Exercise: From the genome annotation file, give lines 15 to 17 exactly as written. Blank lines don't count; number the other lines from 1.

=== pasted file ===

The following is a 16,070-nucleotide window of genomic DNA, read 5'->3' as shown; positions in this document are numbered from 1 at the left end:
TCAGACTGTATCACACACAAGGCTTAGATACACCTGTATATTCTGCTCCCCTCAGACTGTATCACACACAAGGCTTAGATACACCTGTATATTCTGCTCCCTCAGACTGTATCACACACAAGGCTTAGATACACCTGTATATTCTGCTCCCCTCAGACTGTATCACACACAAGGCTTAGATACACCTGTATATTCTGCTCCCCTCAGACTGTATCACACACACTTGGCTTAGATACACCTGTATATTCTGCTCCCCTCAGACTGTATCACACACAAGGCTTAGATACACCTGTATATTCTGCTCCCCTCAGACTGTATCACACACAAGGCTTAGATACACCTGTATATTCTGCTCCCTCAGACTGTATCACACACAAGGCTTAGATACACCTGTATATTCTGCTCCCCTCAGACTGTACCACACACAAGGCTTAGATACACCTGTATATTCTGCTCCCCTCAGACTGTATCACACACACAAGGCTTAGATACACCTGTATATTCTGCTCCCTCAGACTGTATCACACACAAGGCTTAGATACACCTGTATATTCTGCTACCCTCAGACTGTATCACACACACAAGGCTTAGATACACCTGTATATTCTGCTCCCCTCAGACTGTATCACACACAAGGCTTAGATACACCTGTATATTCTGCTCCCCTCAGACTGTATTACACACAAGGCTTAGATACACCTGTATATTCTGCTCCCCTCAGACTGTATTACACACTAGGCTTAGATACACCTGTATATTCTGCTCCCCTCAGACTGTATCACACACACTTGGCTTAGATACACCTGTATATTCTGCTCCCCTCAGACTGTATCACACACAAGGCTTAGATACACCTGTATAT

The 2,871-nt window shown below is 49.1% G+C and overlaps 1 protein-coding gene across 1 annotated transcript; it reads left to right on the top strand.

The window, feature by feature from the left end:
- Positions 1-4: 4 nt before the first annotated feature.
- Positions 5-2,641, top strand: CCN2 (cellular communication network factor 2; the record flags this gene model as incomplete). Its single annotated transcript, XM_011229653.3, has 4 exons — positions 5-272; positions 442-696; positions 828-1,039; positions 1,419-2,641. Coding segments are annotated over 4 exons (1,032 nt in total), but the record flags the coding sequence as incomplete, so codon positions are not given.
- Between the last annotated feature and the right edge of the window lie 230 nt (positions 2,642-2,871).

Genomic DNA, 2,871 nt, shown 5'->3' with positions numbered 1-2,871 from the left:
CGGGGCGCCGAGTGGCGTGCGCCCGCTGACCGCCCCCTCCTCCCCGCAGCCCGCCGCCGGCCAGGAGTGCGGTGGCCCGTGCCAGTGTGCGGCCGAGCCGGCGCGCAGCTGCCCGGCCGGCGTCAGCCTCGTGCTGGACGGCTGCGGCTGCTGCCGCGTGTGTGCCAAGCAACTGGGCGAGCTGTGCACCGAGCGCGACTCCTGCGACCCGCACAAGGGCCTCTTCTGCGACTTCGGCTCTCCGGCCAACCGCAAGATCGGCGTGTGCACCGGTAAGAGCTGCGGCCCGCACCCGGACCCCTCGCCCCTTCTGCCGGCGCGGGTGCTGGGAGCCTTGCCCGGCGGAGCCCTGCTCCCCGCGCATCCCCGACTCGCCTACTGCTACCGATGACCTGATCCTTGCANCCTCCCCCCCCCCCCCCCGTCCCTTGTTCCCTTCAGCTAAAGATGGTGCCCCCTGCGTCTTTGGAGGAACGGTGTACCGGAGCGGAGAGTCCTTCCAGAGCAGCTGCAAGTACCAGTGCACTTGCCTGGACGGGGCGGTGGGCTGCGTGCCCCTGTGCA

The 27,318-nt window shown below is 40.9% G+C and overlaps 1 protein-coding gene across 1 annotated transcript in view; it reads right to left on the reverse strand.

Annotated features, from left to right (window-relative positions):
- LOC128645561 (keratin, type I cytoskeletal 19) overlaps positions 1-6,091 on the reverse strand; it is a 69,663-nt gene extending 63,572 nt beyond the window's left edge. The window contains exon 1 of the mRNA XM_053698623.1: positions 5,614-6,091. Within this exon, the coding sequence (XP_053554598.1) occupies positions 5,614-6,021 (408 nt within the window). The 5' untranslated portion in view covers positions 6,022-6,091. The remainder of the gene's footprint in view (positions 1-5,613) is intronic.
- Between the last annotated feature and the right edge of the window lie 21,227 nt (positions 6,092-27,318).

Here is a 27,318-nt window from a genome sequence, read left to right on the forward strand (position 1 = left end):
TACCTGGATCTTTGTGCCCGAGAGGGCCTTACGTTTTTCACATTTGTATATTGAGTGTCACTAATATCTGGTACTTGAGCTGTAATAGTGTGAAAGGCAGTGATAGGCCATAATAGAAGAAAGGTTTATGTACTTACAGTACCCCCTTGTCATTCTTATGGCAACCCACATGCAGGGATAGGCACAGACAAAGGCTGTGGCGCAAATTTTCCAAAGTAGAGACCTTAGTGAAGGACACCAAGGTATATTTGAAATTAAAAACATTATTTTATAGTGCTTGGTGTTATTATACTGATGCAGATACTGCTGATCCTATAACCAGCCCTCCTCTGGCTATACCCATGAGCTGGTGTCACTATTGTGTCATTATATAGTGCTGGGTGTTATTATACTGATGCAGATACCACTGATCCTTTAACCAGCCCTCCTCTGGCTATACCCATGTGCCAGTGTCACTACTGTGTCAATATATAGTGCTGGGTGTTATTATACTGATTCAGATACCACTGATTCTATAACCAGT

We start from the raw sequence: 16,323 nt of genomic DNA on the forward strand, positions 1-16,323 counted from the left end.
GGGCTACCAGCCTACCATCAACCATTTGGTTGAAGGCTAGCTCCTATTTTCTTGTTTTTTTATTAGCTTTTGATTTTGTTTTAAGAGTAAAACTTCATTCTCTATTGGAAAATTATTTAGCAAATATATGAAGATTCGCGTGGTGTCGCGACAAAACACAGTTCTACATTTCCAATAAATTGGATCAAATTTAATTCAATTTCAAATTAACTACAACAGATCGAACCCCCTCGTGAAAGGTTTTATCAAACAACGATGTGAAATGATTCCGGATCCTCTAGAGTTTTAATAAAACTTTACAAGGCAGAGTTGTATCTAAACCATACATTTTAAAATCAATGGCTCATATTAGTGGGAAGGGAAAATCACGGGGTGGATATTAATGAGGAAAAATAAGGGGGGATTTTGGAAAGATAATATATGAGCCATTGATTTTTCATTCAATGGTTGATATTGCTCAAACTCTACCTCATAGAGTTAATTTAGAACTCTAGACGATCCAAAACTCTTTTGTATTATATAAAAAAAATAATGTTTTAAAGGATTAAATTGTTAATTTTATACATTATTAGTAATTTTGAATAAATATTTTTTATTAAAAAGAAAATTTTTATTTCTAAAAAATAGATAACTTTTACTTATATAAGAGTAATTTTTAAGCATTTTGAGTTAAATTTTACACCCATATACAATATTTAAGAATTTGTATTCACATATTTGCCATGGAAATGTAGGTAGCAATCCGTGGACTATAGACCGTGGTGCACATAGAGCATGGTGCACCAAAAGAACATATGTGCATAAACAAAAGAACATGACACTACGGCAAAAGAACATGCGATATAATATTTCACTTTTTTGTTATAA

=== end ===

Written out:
TACCTGGATCTTTGTGCCCGAGAGGGCCTTACGTTTTTCACATTTGTATATTGAGTGTCACTAATATCTGGTACTTGAGCTGTAATAGTGTGAAAGGCAGTGATAGGCCATAATAGAAGAAAGGTTTATGTACTTACAGTACCCCCTTGTCATTCTTATGGCAACCCACATGCAGGGATAGGCACAGACAAAGGCTGTGGCGCAAATTTTCCAAAGTAGAGACCTTAGTGAAGGACACCAAGGTATATTTGAAATTAAAAACATTATTTTATAGTGCTTGGTGTTATTATACTGATGCAGATACTGCTGATCCTATAACCAGCCCTCCTCTGGCTATACCCATGAGCTGGTGTCACTATTGTGTCATTATATAGTGCTGGGTGTTATTATACTGATGCAGATACCACTGATCCTTTAACCAGCCCTCCTCTGGCTATACCCATGTGCCAGTGTCACTACTGTGTCAATATATAGTGCTGGGTGTTATTATACTGATTCAGATACCACTGATTCTATAACCAGT

We start from the raw sequence: 16,323 nt of genomic DNA on the forward strand, positions 1-16,323 counted from the left end.
GGGCTACCAGCCTACCATCAACCATTTGGTTGAAGGCTAGCTCCTATTTTCTTGTTTTTTTATTAGCTTTTGATTTTGTTTTAAGAGTAAAACTTCATTCTCTATTGGAAAATTATTTAGCAAATATATGAAGATTCGCGTGGTGTCGCGACAAAACACAGTTCTACATTTCCAATAAATTGGATCAAATTTAATTCAATTTCAAATTAACTACAACAGATCGAACCCCCTCGTGAAAGGTTTTATCAAACAACGATGTGAAATGATTCCGGATCCTCTAGAGTTTTAATAAAACTTTACAAGGCAGAGTTGTATCTAAACCATACATTTTAAAATCAATGGCTCATATTAGTGGGAAGGGAAAATCACGGGGTGGATATTAATGAGGAAAAATAAGGGGGGATTTTGGAAAGATAATATATGAGCCATTGATTTTTCATTCAATGGTTGATATTGCTCAAACTCTACCTCATAGAGTTAATTTAGAACTCTAGACGATCCAAAACTCTTTTGTATTATATAAAAAAAATAATGTTTTAAAGGATTAAATTGTTAATTTTATACATTATTAGTAATTTTGAATAAATATTTTTTATTAAAAAGAAAATTTTTATTTCTAAAAAATAGATAACTTTTACTTATATAAGAGTAATTTTTAAGCATTTTGAGTTAAATTTTACACCCATATACAATATTTAAGAATTTGTATTCACATATTTGCCATGGAAATGTAGGTAGCAATCCGTGGACTATAGACCGTGGTGCACATAGAGCATGGTGCACCAAAAGAACATATGTGCATAAACAAAAGAACATGACACTACGGCAAAAGAACATGCGATATAATATTTCACTTTTTTGTTATAA